There’s so many good things in there. One is you talked about having that five year plan and working to that, and I think that’s one of the key effective presentation skills that are there is when you go into a presentation, you begin with the end in mind. When you go into a business, you begin with the end in mind. When you go into kind of disrupting a market in a certain, you begin with the end of mind. Stephen R. Covey, Seven Habits, it’s a life lesson, and you also touched on what is a challenger brand, and it’s about disruption. It’s about that necessity is the father of invention. Like you said, you had the gap between child one and two.

Nathan Simmons:
Actually, can we do something different here? Can we bring something that we know solves a problem to us, and because it solves a problem to us, actually it probably solves a problem to another two million people out there, in some, way, shape or form. The other interesting analogy that popped in my head is you’re looking at Ella’s Kitchen, they were the disruptor. Now, they’ve become the incumbent. Now, they’re number one. It’s almost like Bannister’s four-minute mile. He breaks the four-minute mile by whatever it was, half a second, two seconds or whatever, and then that record was broken something ridiculous, like 27 times in the next 12 months because he proved it could be done.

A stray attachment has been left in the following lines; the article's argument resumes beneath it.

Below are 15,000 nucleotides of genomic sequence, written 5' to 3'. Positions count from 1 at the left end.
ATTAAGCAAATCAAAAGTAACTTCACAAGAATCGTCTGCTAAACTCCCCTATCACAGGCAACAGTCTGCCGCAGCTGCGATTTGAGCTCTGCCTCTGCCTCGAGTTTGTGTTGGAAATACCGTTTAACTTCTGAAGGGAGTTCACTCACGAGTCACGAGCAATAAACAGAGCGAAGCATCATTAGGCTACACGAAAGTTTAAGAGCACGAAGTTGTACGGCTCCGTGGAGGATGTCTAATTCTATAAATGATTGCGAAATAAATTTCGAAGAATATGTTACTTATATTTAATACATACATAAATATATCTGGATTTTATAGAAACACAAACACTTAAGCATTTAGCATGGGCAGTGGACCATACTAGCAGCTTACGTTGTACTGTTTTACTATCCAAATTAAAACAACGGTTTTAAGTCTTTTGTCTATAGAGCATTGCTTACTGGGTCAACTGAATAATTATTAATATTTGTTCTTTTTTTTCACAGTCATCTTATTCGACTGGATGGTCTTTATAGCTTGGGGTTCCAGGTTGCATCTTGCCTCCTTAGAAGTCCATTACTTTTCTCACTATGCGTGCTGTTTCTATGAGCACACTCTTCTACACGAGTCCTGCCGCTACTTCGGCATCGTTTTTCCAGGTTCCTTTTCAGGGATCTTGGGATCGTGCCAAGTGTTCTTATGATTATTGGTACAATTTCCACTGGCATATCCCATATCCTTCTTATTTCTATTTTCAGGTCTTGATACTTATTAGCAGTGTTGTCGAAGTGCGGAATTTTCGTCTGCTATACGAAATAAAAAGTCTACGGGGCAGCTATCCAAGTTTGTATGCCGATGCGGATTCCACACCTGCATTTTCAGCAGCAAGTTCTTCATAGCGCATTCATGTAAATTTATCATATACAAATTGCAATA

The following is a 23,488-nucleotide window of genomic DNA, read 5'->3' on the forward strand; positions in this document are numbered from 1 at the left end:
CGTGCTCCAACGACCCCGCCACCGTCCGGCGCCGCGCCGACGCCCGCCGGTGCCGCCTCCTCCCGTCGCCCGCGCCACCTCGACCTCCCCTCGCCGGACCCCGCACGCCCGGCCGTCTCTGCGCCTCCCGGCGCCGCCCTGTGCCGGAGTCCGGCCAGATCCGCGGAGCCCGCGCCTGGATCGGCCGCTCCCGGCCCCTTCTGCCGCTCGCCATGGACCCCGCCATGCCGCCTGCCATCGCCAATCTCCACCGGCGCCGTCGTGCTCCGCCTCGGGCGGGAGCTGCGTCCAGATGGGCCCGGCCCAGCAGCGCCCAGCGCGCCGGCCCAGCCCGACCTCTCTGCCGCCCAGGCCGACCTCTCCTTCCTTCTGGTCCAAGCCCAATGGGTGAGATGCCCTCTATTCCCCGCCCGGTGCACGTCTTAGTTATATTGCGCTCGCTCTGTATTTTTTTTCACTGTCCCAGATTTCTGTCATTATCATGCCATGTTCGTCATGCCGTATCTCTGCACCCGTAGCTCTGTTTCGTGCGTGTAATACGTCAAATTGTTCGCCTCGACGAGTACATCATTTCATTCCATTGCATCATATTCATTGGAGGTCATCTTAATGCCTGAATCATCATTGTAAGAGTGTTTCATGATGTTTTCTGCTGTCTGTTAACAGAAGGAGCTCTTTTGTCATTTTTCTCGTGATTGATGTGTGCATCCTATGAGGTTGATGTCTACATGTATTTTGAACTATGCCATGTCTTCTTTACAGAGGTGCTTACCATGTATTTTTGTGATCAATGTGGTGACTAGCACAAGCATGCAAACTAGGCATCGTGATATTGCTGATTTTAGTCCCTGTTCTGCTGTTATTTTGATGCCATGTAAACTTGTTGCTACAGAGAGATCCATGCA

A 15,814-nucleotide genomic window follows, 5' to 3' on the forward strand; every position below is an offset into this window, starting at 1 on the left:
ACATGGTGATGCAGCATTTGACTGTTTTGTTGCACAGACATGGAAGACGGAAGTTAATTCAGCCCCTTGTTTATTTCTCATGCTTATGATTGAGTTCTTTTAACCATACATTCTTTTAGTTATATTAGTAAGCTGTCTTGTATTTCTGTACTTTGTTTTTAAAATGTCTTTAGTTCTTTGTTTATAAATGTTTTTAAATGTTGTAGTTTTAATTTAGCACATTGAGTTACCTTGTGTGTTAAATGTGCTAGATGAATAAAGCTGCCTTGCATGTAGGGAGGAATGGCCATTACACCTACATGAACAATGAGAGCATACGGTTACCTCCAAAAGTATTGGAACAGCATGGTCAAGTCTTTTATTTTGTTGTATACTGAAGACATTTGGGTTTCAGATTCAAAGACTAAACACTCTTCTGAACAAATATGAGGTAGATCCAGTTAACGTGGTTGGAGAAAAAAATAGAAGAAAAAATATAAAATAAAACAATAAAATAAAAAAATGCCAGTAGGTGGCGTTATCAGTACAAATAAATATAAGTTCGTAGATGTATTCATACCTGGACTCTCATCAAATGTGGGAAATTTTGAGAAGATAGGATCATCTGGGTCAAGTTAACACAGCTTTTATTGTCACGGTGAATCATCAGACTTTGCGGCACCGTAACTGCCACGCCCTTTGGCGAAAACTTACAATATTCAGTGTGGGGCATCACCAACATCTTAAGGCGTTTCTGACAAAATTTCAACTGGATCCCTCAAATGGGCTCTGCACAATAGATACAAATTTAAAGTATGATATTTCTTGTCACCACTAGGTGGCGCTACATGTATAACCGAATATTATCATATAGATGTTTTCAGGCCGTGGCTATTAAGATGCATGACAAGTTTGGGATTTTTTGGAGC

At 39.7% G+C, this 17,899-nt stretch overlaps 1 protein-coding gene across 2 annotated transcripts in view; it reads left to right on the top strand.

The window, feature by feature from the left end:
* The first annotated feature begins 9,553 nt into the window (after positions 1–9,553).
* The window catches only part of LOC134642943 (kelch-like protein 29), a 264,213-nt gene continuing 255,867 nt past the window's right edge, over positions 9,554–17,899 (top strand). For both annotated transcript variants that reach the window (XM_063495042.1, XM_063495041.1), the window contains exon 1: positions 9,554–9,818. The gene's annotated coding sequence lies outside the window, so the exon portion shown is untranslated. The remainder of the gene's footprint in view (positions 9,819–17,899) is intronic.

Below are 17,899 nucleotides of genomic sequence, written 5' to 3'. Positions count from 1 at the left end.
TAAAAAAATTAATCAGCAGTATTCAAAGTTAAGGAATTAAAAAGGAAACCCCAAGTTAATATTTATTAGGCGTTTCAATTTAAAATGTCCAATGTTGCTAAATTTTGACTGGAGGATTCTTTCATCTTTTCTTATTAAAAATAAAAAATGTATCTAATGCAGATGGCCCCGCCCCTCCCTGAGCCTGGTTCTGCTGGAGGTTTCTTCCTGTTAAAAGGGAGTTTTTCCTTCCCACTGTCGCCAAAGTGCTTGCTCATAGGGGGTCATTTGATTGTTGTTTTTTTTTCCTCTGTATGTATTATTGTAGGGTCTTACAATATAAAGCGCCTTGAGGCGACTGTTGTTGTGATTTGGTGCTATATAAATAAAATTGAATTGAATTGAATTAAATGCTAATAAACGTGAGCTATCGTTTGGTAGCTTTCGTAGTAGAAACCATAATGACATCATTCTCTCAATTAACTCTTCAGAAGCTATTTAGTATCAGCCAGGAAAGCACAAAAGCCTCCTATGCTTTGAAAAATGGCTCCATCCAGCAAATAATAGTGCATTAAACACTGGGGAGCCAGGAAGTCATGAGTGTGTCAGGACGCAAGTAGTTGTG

Nathan Simmons:
Ella’s Kitchen goes out. It does that. Plum Baby Food comes in. Another one comes in. Another one comes in because, like you say, you’re at the top of the mountain or you’re halfway up the mountain, and people are going, “Bloody hell. Look at Paddy. Where is he off to? Maybe I can do that in my space for something that’s important to me? I’m going to start climbing that mountain as well.” When you talk about what is a challenger brand it’s about disruption and doing something from necessity. Where does it come from? Might you say it’s purposeful? It’s from the heart in the majority of times.

Paddy Willis:
Yeah.

Nathan Simmons:
What role do you think challenger brands play in helping to shape the food industry moving forward more so then?